Taking Control: Two Opportunities That I Know Of

I'm not a fan of vanity galleries, those money pits that take your cash and offer little in return. But artist-run galleries understand the balance between opportunity and cost. Let me share two current offerings from venues where artists are in control. 

Ceres Gallery, a Chelsea co-op that normally focuses on the work of women artists, is offering what it's calling Exposure, open to artists of all genders.

Here's how the gallery is billing the event: "10 simultaneous exhibitions each week for five weeks with space available for both two- and three-dimensional work. Each artist will be able to fully avail themselves of approximately 12-17 running feet of wall space with 10+ foot ceilings or approximately 80-100 square feet of floor space."

While I'm not pushing anyone in this direction, I will note that it's in Chelsea, in a much-visited gallery building (The Painting Center, another artist-run gallery, is in the building). The price is reasonable ($275 for your portion of the space) and any money from sales is yours. Stefany Benson, an artist, is the gallery manager. If you're thinking about something like this, come prepared with great work and promote the hell out if it: website, blog, postcards, Facebook. And take advantage of being in Manhattan and all it has to offer.

Projects Gallery, run by the artist Frank Hyder and his partner, Helen Hyder, who is the gallery director, have two locations: Philadelphia and Miami. The Miami gallery, located in Wynwood Lofts in the Wynwood section of the city (where the galleries are), is a short drive away from the tents that hold Art Miami, Context, Miami Projects, and the private collections. The Hyders have announced a Call to Artists for what it's calling Square Foot Art Basel Miami Redux. The price is $60 to enter, but the first 100 entrant are guaranteed a spot on the wall.

Here's how the gallery is billing it: "Artists from around the world are invited to a call-to-artists process that guarantees a spot on the wall for the first one hundred applicants.  This truly democratic process will result in hundreds of works being submitted and chosen.  Creating a grid comprised of 12" x 12" individual spaces with works of all styles and media, including painting, drawing, photography and sculpture, Projects Gallery provides artists an opportunity to be part of the Art Basel Miami art fair events."

Again, I'm not pushing it, but it's a square foot of visibility in Miami, not only during fair week but for well over a month (late November- early January). And again, I'd say, promote the hell out of it if you do it. 
(Disclaimer: I show with the gallery at Aqua Art.)

Should you commit to opportunities like this? It's your call. I've been to both venues. I know they're legit. If you want visibility in a city where you may not have had it before, check it out. And if you get in, promote, promote, promote.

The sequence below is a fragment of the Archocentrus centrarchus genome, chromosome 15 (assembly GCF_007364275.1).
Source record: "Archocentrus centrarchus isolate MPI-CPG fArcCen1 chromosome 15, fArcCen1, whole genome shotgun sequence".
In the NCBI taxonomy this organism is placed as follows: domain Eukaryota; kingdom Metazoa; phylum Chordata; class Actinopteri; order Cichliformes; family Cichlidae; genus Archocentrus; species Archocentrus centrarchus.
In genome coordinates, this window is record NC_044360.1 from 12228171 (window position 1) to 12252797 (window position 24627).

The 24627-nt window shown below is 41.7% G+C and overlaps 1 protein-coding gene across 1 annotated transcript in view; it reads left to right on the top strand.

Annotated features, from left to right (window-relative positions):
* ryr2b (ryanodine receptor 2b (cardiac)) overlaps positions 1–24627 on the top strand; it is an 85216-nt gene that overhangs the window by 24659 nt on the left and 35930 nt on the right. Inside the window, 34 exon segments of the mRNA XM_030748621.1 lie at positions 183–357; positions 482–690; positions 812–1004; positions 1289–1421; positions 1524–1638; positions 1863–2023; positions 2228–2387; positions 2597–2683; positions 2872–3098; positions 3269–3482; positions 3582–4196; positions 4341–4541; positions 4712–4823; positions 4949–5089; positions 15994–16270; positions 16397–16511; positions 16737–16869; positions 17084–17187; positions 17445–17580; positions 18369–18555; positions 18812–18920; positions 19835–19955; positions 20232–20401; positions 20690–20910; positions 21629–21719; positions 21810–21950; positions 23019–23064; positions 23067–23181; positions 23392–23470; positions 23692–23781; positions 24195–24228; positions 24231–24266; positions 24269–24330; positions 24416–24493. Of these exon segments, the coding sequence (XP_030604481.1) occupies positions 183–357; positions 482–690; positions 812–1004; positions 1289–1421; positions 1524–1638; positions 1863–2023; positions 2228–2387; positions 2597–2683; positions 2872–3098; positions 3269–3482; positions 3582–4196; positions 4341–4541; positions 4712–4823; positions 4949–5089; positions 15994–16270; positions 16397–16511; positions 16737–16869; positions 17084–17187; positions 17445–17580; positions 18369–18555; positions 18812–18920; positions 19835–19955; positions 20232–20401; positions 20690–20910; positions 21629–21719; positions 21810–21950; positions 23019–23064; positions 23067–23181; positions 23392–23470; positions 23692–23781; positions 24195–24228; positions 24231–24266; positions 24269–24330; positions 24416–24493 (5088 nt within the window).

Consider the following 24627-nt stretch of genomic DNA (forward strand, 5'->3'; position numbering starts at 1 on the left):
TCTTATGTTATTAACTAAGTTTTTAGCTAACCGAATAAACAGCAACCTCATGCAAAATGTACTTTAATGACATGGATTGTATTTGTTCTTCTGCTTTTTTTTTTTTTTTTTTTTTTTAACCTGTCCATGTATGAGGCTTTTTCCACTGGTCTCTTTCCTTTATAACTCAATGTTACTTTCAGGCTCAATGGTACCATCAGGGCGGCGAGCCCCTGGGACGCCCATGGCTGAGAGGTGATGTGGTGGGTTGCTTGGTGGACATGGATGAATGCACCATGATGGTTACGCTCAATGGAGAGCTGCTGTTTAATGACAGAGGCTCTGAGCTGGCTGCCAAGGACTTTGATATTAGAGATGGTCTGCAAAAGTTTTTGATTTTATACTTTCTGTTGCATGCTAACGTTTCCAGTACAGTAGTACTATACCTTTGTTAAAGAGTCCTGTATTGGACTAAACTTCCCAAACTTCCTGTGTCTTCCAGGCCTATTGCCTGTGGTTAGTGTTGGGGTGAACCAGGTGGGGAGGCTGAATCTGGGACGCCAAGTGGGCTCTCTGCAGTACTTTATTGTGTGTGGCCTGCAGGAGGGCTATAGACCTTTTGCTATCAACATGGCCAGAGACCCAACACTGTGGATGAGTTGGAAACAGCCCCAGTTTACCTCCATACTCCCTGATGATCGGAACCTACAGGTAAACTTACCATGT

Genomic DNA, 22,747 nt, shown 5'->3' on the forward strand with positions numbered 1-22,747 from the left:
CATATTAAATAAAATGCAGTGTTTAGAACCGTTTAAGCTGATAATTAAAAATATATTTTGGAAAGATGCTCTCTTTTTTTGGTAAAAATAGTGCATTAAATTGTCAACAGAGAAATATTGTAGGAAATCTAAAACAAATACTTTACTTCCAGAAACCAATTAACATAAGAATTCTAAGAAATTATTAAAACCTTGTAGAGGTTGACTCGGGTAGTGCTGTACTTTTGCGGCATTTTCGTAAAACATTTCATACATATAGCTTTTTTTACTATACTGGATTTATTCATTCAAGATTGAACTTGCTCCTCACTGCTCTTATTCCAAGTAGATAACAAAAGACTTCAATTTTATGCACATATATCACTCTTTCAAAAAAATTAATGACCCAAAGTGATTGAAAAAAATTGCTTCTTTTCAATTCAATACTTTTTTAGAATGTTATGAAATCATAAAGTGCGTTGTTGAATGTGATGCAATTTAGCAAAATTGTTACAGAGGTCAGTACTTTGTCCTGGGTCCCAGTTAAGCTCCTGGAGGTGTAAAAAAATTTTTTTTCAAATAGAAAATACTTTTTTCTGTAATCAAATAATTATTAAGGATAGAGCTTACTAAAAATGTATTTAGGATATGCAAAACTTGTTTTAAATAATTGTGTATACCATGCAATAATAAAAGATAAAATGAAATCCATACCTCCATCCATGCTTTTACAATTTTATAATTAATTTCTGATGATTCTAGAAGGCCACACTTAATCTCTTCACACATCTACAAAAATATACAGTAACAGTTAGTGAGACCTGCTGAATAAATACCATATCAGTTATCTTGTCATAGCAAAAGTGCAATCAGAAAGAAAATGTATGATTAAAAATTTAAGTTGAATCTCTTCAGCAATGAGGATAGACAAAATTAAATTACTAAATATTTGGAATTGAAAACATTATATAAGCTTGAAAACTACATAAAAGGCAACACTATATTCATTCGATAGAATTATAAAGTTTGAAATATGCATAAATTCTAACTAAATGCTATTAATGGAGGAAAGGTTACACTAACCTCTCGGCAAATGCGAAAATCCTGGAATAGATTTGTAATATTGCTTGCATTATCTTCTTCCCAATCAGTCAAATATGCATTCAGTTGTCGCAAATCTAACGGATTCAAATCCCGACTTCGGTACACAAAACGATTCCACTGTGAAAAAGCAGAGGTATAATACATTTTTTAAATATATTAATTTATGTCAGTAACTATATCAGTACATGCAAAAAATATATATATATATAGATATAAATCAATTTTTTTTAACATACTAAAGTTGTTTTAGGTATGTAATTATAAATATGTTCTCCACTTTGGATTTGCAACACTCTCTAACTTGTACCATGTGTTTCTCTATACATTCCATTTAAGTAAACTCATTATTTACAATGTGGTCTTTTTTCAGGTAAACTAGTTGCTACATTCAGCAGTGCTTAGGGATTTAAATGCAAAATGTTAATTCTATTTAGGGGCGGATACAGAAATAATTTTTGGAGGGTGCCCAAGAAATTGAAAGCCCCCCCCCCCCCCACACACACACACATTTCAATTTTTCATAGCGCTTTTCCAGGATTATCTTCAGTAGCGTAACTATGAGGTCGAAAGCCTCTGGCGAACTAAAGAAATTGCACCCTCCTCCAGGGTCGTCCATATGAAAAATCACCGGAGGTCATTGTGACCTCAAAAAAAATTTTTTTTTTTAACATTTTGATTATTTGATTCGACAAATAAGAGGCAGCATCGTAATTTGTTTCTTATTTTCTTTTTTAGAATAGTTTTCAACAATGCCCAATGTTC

Last word: I'm a believer in artists taking control of their careers. If you know of other artist-run opportunities, or if you are an artist who runs a gallery or project space that is inclusive of other artists, feel free to note the who/what/where in the Comments section. Include a URL.


Tooting My Horn in This Post . . .

. . . because I have work on exhibition right now in

a couple of venues:  a solo at the Conrad Wilde 

Gallery in Tucson through October 25, along with 

group show there; and a group show, Doppler 

Effect, at the Visual Art Center of New Jersey 

through January 18. 

Chromatic Reasoning, my solo exhbition at Conrad Wilde Gallery in Tucson, is up through October 25 (maybe longer). Concurrent with the solo is the four-artist group show, Relative Geometries, in which I have work along with Annelle Livingston, Robert Moya and Nancy Natale. I attended the opening last weekend and took a number of installation shots, three of which are below:

View of both galleries

Chromatic Geometry 1, 2013, encaustic on panel, 24 x 24 inches

My solo
The group show 

At the Visual Art Center of New Jersey one of my paintings is included in the splendid group show, Doppler Effect. The exhibition, curated by Mary Birmingham, has assembled 46 artworks that explore the illusion of difference between two-and three-dimensional space. Scroll down (or click here) for a well-illustrated walk-through of the exhibition. Here's a peek:  

Installation view: Guido Winkler

Below: Chromatic Geometry 21, 2014, encaustic on panel, 12 x 12 inches
Photo: Kathy Cantwell

Click here to read the catalog

I'll be back soon with a roundup of exhibitions in New York City


A Walk Through "Doppler Shift"

Doppler Shiftcurated by Mary Birmingham for the Visual Art Center of New Jersey, explores shifting perceptions of color and space. The work is largely geometric in form, the geometry allowing for what Birmingham calls "spatial ambiguities" based on angle of viewing, distance, and light. 

Visitors Molly Heron and Cora Jane Glasser standing before Similar Motions by Gilbert Hsaio
JM photo

With two enormous windows in its large main gallery, the museum offers plenty of opportunity for these kinds of shifts.  And in its smaller seven-sided Eisenberg Gallery, the lowered ceiling and angle of the walls offer yet more opportunities for shifts in perception.

The term Doppler Shift is, says Birmingham, "the apparent change in the frequency of emitted waves relative to an observer." You've probably heard it with regard to weather forecasting, where radar bounceback from rain, snow and hail allows meteorologists to determine the placement and intensity of approaching precipitation. I like to think of this exhibition, then, as a kind of visual weather report for a particular kind of painting and sculpture. ( Disclaimer: I have one piece in the show, but I'm one of 26 artists in an exhibition with a total of 46 artworks.)

Two wall drawings: Rob de Oude, left, and Iemke van Dijk
Guido Winkler photo

The exhibition, which had its opening the last Sunday in September, is up through January 18, 2015. Many of the artists were in attendance--some from the West Coast and as faraway as Germany and the Netherlands--and the images you see in this post were shot by a number of them: Steven Baris, Brent Hallard, Rob de Oude, Debra Ramsay, Guido Winkler and myself, all credited, and I've pulled a few images from the VACNJ website as well.